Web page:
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Cinema Bayville

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Creatures and Critters

King Neptune’s Steed

Narrator: Seahorses, like these at the National Aquarium in Baltimore's new exhibit, never cease to astonish. Even stranger than their bizarre appearance is the startling observation that the smooth-bellied males get pregnant and give birth. It's just one of the puzzles presented to scientists trying to understand and save seahorses.

One species of seahorse is native to the Chesapeake Bay. At the Calvert Marine Museum, in Solomons, Maryland, Aquarist. Carin Stringer is charting unknown waters in her research on this species.                             

Carin: Hippocampus erectus is the only species of seahorse in the Chesapeake Bay, and nobody knows much about it at all. They're hard to raise. Nobody's, to this point, published anything about raising the species, or has any good data on it, and we'll be the first ones if we get any good information.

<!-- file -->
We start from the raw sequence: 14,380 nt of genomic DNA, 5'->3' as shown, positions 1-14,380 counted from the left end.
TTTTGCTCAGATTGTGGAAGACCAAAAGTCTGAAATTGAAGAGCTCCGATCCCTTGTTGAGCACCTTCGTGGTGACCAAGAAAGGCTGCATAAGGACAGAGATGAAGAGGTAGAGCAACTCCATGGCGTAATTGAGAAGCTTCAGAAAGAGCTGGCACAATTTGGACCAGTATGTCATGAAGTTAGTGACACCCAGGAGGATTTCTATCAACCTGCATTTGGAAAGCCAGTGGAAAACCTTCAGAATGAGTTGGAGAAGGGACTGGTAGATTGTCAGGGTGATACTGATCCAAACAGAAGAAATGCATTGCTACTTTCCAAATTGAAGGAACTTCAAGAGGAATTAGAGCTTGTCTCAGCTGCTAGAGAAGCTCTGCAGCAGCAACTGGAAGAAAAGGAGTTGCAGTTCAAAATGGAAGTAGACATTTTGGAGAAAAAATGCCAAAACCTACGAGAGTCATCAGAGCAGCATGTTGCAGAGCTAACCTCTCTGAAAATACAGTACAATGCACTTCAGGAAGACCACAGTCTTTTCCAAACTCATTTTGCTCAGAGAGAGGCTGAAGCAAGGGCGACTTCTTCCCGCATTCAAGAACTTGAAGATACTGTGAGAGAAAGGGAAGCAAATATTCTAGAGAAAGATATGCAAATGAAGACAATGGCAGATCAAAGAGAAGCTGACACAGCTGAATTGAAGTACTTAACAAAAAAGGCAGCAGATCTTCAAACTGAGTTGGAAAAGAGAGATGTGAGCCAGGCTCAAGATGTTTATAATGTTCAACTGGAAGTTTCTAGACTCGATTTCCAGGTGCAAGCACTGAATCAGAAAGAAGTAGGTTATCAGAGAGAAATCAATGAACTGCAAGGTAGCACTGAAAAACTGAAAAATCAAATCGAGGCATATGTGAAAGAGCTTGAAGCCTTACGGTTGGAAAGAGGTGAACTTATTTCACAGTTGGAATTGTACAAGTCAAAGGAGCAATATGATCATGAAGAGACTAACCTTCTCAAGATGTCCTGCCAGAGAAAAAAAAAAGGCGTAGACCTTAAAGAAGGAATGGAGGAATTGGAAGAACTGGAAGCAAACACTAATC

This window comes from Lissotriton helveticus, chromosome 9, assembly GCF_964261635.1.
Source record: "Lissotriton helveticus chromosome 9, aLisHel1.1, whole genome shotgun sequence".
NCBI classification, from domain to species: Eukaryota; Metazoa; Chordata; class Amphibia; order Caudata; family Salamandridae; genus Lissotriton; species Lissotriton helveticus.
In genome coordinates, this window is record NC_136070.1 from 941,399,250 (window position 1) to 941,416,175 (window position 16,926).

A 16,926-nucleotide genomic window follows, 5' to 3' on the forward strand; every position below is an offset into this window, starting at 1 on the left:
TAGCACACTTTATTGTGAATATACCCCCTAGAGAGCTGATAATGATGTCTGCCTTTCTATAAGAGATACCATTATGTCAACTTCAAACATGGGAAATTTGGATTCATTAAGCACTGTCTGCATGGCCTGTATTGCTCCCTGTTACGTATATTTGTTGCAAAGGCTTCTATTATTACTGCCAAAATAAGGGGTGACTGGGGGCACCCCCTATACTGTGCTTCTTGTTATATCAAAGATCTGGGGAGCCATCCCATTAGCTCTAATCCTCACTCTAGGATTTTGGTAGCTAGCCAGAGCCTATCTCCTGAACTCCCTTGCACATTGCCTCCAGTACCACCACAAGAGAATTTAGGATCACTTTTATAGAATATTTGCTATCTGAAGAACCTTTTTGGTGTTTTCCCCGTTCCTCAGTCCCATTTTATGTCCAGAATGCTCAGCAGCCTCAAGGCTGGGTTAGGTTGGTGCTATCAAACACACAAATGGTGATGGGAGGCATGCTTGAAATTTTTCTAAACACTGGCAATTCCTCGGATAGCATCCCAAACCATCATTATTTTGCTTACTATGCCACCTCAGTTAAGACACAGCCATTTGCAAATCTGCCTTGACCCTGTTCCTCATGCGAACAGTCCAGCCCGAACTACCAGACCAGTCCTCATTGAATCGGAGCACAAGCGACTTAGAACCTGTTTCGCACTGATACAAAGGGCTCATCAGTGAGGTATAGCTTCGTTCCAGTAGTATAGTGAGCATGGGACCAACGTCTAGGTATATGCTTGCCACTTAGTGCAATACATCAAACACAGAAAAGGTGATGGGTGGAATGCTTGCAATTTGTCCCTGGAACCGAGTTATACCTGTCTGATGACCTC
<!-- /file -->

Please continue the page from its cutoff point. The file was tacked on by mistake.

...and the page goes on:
I think people are fascinated with seahorse because they have a head that looks like a horse. They have a tail that can wrap around things like a monkey. And they have these eyes that move independently like chameleons do. And they also share with chameleons the fact that they can change their color readily. Plus they move so gracefully through the water. Hippocampus, their species name, actually means sea monster.

Narrator: This species of seahorse is also known as the Lined, or Northern seahorse. Its range in North America is thought to lie along the Atlantic, from Canada to Florida.


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